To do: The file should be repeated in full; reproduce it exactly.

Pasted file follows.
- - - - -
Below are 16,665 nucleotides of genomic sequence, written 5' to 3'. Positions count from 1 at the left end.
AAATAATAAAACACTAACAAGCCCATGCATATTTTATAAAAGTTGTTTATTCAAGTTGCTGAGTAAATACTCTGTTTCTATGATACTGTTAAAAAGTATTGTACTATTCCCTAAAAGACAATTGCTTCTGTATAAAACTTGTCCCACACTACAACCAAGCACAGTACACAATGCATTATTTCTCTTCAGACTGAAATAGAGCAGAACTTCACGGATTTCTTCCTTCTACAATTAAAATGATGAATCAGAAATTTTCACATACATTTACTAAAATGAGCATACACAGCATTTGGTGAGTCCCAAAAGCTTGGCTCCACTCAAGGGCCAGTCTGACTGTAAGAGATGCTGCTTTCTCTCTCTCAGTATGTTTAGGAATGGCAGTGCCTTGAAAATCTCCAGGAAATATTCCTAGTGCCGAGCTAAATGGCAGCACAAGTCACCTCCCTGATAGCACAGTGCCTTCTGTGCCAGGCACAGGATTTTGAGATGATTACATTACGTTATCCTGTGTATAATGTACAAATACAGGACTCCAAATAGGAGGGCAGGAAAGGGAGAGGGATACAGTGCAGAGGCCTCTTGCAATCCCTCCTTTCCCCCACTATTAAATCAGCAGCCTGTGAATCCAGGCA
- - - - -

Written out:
Below are 16,665 nucleotides of genomic sequence, written 5' to 3'. Positions count from 1 at the left end.
AAATAATAAAACACTAACAAGCCCATGCATATTTTATAAAAGTTGTTTATTCAAGTTGCTGAGTAAATACTCTGTTTCTATGATACTGTTAAAAAGTATTGTACTATTCCCTAAAAGACAATTGCTTCTGTATAAAACTTGTCCCACACTACAACCAAGCACAGTACACAATGCATTATTTCTCTTCAGACTGAAATAGAGCAGAACTTCACGGATTTCTTCCTTCTACAATTAAAATGATGAATCAGAAATTTTCACATACATTTACTAAAATGAGCATACACAGCATTTGGTGAGTCCCAAAAGCTTGGCTCCACTCAAGGGCCAGTCTGACTGTAAGAGATGCTGCTTTCTCTCTCTCAGTATGTTTAGGAATGGCAGTGCCTTGAAAATCTCCAGGAAATATTCCTAGTGCCGAGCTAAATGGCAGCACAAGTCACCTCCCTGATAGCACAGTGCCTTCTGTGCCAGGCACAGGATTTTGAGATGATTACATTACGTTATCCTGTGTATAATGTACAAATACAGGACTCCAAATAGGAGGGCAGGAAAGGGAGAGGGATACAGTGCAGAGGCCTCTTGCAATCCCTCCTTTCCCCCACTATTAAATCAGCAGCCTGTGAATCCAGGCA